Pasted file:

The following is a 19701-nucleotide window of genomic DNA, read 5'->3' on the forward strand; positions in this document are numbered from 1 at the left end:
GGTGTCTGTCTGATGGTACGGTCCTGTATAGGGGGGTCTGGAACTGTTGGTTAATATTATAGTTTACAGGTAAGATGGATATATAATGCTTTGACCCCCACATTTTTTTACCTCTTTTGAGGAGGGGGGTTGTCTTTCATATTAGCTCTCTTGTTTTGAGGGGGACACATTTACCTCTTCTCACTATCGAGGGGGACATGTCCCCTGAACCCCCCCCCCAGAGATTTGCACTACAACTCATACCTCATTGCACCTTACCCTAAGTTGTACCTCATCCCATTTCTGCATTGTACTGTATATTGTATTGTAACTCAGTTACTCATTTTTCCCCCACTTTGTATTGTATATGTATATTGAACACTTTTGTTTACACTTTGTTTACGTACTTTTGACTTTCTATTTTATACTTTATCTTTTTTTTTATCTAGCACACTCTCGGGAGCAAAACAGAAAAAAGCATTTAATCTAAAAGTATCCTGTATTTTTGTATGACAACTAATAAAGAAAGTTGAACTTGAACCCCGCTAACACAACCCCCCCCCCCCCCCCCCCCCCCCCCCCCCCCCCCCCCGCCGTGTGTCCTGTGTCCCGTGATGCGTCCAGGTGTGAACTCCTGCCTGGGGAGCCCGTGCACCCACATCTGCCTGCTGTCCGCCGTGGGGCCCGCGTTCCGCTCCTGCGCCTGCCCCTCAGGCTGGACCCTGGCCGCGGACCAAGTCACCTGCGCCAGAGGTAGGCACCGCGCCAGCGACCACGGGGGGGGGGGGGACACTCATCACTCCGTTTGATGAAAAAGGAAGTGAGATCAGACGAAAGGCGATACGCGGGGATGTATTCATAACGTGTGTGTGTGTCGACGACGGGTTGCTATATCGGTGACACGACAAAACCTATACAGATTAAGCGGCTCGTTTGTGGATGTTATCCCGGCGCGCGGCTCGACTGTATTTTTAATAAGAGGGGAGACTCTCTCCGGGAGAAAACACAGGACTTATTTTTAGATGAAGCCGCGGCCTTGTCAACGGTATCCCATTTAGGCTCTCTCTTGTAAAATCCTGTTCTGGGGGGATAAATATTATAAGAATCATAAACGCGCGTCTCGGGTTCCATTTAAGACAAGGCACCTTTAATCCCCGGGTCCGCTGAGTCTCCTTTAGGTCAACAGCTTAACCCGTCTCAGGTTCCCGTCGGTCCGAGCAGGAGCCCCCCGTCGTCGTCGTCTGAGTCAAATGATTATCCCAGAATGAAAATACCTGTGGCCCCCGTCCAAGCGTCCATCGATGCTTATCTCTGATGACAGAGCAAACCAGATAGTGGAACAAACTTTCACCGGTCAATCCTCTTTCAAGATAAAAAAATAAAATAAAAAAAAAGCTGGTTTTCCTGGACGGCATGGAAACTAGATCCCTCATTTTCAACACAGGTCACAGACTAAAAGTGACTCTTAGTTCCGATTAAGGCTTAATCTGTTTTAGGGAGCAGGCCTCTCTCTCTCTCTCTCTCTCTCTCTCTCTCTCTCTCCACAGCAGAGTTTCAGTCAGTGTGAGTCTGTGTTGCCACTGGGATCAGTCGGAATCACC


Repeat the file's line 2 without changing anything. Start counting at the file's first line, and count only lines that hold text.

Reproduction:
GGTGTCTGTCTGATGGTACGGTCCTGTATAGGGGGGTCTGGAACTGTTGGTTAATATTATAGTTTACAGGTAAGATGGATATATAATGCTTTGACCCCCACATTTTTTTACCTCTTTTGAGGAGGGGGGTTGTCTTTCATATTAGCTCTCTTGTTTTGAGGGGGACACATTTACCTCTTCTCACTATCGAGGGGGACATGTCCCCTGAACCCCCCCCCCAGAGATTTGCACTACAACTCATACCTCATTGCACCTTACCCTAAGTTGTACCTCATCCCATTTCTGCATTGTACTGTATATTGTATTGTAACTCAGTTACTCATTTTTCCCCCACTTTGTATTGTATATGTATATTGAACACTTTTGTTTACACTTTGTTTACGTACTTTTGACTTTCTATTTTATACTTTATCTTTTTTTTTATCTAGCACACTCTCGGGAGCAAAACAGAAAAAAGCATTTAATCTAAAAGTATCCTGTATTTTTGTATGACAACTAATAAAGAAAGTTGAACTTGAACCCCGCTAACACAACCCCCCCCCCCCCCCCCCCCCCCCCCCCCCCCCCCCCCGCCGTGTGTCCTGTGTCCCGTGATGCGTCCAGGTGTGAACTCCTGCCTGGGGAGCCCGTGCACCCACATCTGCCTGCTGTCCGCCGTGGGGCCCGCGTTCCGCTCCTGCGCCTGCCCCTCAGGCTGGACCCTGGCCGCGGACCAAGTCACCTGCGCCAGAGGTAGGCACCGCGCCAGCGACCACGGGGGGGGGGGGGACACTCATCACTCCGTTTGATGAAAAAGGAAGTGAGATCAGACGAAAGGCGATACGCGGGGATGTATTCATAACGTGTGTGTGTGTCGACGACGGGTTGCTATATCGGTGACACGACAAAACCTATACAGATTAAGCGGCTCGTTTGTGGATGTTATCCCGGCGCGCGGCTCGACTGTATTTTTAATAAGAGGGGAGACTCTCTCCGGGAGAAAACACAGGACTTATTTTTAGATGAAGCCGCGGCCTTGTCAACGGTATCCCATTTAGGCTCTCTCTTGTAAAATCCTGTTCTGGGGGGATAAATATTATAAGAATCATAAACGCGCGTCTCGGGTTCCATTTAAGACAAGGCACCTTTAATCCCCGGGTCCGCTGAGTCTCCTTTAGGTCAACAGCTTAACCCGTCTCAGGTTCCCGTCGGTCCGAGCAGGAGCCCCCCGTCGTCGTCGTCTGAGTCAAATGATTATCCCAGAATGAAAATACCTGTGGCCCCCGTCCAAGCGTCCATCGATGCTTATCTCTGATGACAGAGCAAACCAGATAGTGGAACAAACTTTCACCGGTCAATCCTCTTTCAAGATAAAAAAATAAAATAAAAAAAAAGCTGGTTTTCCTGGACGGCATGGAAACTAGATCCCTCATTTTCAACACAGGTCACAGACTAAAAGTGACTCTTAGTTCCGATTAAGGCTTAATCTGTTTTAGGGAGCAGGCCTCTCTCTCTCTCTCTCTCTCTCTCTCTCTCTCTCTCCACAGCAGAGTTTCAGTCAGTGTGAGTCTGTGTTGCCACTGGGATCAGTCGGAATCACC